Our Research Unit actively works to inform and engage with criminal justice and social care partners to share emerging evidence.

The research we produce is regularly featured in leading sector-based publications.

Restorative justice

Restorative justice

Evaluating restorative justice to prevent crime and help people achieve their full potential.

Through in-depth interviews with participants and facilitators, our research looks at how we can build on positive outcomes to reduce reoffending and improve victims’ wellbeing.

Restorative Justice: Enabling Communication, Repairing Harm

County lines victims

County lines victims

County Lines is a growing issue in the UK, trapping children in a cycle of crime.

Playing our part in tackling this form of modern slavery, our research is helping to support the development of more interventions to ensure children are given the support and opportunities they need to rebuild their lives.

County lines – literature review

Remote probation supervision: Getting the balance right

Remote probation supervision: Getting the balance right

Our Research team writes about the pros and cons of remote supervision following new research with the University of Cambridge Institute of Criminology.

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The cost of empathy: Women who supervise women on probation – September 2020

The cost of empathy: Women who supervise women on probation – September 2020

An article for the Probation Quarterly about the impact of women working with women offenders.

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The demands of delivering a women-led probation service – November 2020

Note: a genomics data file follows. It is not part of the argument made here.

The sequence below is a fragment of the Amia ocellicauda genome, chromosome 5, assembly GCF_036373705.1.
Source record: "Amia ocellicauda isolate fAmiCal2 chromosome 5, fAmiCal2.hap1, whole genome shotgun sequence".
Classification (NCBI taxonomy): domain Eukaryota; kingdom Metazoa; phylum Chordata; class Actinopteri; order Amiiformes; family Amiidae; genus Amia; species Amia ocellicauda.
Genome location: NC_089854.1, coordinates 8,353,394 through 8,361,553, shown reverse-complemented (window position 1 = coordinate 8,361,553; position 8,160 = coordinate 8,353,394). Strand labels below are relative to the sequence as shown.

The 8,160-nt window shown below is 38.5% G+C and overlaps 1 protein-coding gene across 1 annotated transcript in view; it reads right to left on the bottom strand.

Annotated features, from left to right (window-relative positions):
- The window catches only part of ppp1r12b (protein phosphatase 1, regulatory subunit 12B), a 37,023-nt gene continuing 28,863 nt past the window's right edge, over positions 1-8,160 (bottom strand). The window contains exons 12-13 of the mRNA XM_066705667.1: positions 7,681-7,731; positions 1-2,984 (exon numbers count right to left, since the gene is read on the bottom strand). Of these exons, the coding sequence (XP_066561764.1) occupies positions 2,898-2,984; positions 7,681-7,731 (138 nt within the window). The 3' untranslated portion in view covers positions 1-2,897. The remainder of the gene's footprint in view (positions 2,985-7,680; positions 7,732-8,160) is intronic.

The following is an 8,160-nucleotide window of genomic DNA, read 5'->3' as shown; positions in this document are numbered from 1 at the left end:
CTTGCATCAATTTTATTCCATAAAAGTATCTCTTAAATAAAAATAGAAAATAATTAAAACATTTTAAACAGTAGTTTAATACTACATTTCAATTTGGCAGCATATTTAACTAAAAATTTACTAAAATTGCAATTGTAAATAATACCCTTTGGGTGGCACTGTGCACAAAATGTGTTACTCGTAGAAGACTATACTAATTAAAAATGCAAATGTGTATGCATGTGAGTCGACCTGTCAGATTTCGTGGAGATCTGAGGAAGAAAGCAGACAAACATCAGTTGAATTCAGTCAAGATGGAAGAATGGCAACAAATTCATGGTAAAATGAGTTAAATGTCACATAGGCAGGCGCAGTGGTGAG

The demands of delivering a women-led probation service – November 2020

Senior Researcher Kerry Ellis Devitt shines a light on our latest research about the roles of women leads in the probation service in her guest blog for Russel Webster.

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Doing time on probation: Some experiences of family members – June 2020

Doing time on probation: Some experiences of family members – June 2020

Senior Researcher David Coley looks at families’ experiences of supporting a loved one on probation for the Probation Quarterly.

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Domestic abuse

Domestic abuse

The increase in domestic abuse during the pandemic is a cause for concern for our society as a whole. We are delivering interventions that aim to curb this terrible crime.

With domestic abuse causing victims long-term mental and physical trauma, our research looks at how to break down barriers so organisations are armed with the knowledge to prevent this type of abuse from happening.

Domestic abuse in Black, Asian and Minority Ethnic Groups
Domestic abuse evidence review
Domestic abuse in LGBTQ+ communities
FF1: Domestic abuse during coronavirus
Domestic abuse and COVID-19

COVID-19 and the impact on probation and the wider society

COVID-19 and the impact on probation and the wider society

The pandemic means the criminal justice system needs to think better and smarter to respond to offenders needs and we are in the best position to do so.

To address crime in this new era, we look at what’s changed and the best ways to respond as restrictions alter how we work.

Fact file 1: Domestic abuse during coronavirus
Fact file 2: Coronavirus and crime trends
Fact file 3: Mental health and coronavirus
Remote supervision, getting the balance right

Social inclusion and probation in the wider society

Social inclusion and probation in the wider society

Families and communities play a significant role in supporting a person to make better life choices so that they break away from their criminal past.

Understanding and reviewing social inclusion issues, our research makes recommendations to improve the effectiveness of future probation practice.

Family involvement in probation work

Supervision, wellbeing and organisational issues

Supervision, wellbeing and organisational issues

Enabling and motivating our people, we are best equipped to help reduce reoffending.

Evaluating organisational processes, we help to shape management structures and encourage staff development. Through interviews with practitioners, our recent research makes recommendations on how to improve staff supervision practice and make the women-led role more sustainable.

Probation staff supervision: Valuing me time in congested spaces
Delivering an effective women-led probation service